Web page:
3. The 90s were 20 years ago.
Not one, but two documentaries at this year's festival revisit pivotal albums from 1991. The first, Davis Guggenheim's 'From the Sky Down,' describes how U2 fought off exhaustion and creative stagnation at the end of the 1980s by relocating to the newly reunited Berlin and recording 'Achtung, Baby' -- thereby fulfilling Bono's desire to "grab a f-king chainsaw and cut down the 'Joshua Tree.'" The best sequence in the film uses archival audio to show how the hugely successful ballad "One" spontaneously sprang forth during a jam session on what would become "Mysterious Ways," but I also enjoyed the band's refreshing displays of self-deprecation. There is much talk about how embarrassed they all were by the 1989 documentary 'Rattle & Hum,' which I actually loved -- being 14 at the time and unaware of just how silly and bombastic the whole thing seemed to the band's peers. Oddly, Guggenheim told me that he loved 'Rattle & Hum' too, and tried to bring Bono around to his point of view. "But he kept saying, 'No, it's shit.'" Another big-time filmmaker, Cameron Crowe, brings his extensive talents to 'Pearl Jam Twenty,' which uses the 20th anniversary of the Seattle grunge band's formation to tell the story of its lightning-fast rise and long coming-of-age. I was never a Pearl Jam guy myself -- "frat boy music," my friends called it in those days -- but I left the film with a new respect for Eddie Vedder and the band, even if they never quite did manage to pull a U2 and reinvent themselves for a new era.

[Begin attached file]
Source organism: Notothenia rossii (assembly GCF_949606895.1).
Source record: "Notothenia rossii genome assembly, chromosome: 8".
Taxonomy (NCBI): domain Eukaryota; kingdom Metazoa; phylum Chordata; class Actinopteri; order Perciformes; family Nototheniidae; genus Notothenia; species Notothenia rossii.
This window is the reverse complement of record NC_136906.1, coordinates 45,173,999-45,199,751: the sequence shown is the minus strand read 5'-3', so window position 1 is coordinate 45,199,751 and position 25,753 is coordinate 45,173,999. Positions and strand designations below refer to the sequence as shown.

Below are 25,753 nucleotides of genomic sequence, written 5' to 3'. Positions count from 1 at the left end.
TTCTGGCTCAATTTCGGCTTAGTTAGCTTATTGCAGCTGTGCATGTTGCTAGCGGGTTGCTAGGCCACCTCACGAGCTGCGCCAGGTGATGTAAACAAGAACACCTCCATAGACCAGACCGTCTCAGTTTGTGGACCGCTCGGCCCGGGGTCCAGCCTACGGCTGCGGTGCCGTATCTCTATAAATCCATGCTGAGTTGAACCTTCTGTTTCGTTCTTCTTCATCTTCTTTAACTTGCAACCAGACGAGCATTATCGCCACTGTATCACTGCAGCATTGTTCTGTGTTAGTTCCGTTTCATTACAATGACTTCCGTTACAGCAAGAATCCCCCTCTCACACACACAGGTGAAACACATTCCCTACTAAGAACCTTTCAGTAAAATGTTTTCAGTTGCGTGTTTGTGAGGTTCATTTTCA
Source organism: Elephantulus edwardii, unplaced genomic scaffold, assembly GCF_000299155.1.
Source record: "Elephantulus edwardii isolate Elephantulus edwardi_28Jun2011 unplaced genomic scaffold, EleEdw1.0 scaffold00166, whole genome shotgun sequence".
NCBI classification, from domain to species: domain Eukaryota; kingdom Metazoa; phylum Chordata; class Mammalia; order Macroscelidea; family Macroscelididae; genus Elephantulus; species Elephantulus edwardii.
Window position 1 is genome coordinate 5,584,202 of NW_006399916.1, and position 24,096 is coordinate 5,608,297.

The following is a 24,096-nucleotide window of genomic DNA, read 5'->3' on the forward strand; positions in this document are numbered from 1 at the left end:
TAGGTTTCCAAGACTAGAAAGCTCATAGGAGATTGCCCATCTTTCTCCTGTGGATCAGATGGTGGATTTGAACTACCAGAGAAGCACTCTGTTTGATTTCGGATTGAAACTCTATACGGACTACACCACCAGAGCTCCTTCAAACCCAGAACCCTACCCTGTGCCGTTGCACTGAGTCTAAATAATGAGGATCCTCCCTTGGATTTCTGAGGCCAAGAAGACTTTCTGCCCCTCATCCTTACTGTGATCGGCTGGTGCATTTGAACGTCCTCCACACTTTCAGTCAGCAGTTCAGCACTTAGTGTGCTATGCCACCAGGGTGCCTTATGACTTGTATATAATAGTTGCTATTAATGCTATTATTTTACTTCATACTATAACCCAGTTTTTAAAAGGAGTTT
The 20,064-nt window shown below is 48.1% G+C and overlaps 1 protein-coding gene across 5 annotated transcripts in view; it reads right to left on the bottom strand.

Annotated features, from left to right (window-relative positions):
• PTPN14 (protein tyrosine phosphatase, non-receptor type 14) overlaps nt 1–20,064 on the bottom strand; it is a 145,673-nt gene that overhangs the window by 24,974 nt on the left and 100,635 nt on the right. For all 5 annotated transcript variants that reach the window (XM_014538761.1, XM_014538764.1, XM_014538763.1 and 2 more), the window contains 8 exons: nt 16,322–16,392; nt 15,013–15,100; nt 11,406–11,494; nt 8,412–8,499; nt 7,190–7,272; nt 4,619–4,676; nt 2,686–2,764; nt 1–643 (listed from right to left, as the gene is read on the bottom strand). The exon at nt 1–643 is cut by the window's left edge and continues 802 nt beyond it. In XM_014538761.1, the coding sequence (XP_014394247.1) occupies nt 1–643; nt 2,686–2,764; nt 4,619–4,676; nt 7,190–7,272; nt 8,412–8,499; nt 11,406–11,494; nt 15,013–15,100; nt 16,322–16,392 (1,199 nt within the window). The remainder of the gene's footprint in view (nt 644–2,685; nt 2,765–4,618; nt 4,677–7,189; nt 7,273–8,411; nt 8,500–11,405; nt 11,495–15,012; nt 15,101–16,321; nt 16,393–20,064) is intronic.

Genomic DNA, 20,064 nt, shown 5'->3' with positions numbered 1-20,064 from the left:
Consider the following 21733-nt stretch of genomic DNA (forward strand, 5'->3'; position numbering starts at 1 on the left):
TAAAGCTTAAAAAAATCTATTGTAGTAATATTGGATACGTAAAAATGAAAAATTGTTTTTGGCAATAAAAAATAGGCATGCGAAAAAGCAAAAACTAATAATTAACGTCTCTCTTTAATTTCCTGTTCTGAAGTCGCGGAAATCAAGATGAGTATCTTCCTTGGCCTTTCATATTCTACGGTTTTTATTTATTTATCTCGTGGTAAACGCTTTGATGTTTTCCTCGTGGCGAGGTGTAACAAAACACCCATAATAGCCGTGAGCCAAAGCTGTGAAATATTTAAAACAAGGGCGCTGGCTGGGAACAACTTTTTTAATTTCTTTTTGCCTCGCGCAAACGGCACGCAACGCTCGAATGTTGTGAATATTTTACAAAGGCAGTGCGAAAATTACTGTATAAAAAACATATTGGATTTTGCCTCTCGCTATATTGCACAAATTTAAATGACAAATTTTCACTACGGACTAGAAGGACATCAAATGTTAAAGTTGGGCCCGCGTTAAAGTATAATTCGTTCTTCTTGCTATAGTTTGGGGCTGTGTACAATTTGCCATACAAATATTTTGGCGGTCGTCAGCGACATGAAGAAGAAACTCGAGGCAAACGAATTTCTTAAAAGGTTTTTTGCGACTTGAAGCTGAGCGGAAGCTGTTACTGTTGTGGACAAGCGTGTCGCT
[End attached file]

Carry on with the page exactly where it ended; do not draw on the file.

4. People are worried that another planet is going to invade our cosmic neighborhood, apparently.
This is such a bizarre trend, I'm not sure what to make of it, but there are three movies this year in which another planet sidles up to Earth, for better or worse (mainly worse). The first was 'Transformers: Dark of the Moon' in which -- forgive me if you didn't even notice this amid all the shooting -- the Decepticons beam their ruined home planet to the edge of Earth's atmosphere in hopes of having it cleaned up by the entire enslaved human race. Then there was 'Another Earth,' where a twin copy of our home planet suddenly pops up on the horizon, prompting our ever-creative fellow homo sapiens to christen it "Earth 2." And now there's Lars Von Trier's 'Melancholia,' in which a giant blue planet called Melancholia suddenly jumps out from behind the sun and starts speeding toward us at a healthy clip of 60,000 miles per second. Will it pass us by, or swallow us up in a terrifyingly inescapable interplanetary apocalypse? Like I said, it's a Lars Von Trier movie, so what do you think?
5. Alexander Payne wears ear plugs to parties.
I've already said how much I enjoyed 'The Descendants,' and at Saturday night's Vanity Fair/Fox Searchlight party I seized the opportunity to say so to its director -- only to discover that he was wearing airplane-style ear plugs. I'm guessing it's a tinnitus thing? Anyway, he seemed to understand what I said -- though my full-body "I'm not worthy" gesture probably got the gist across anyway.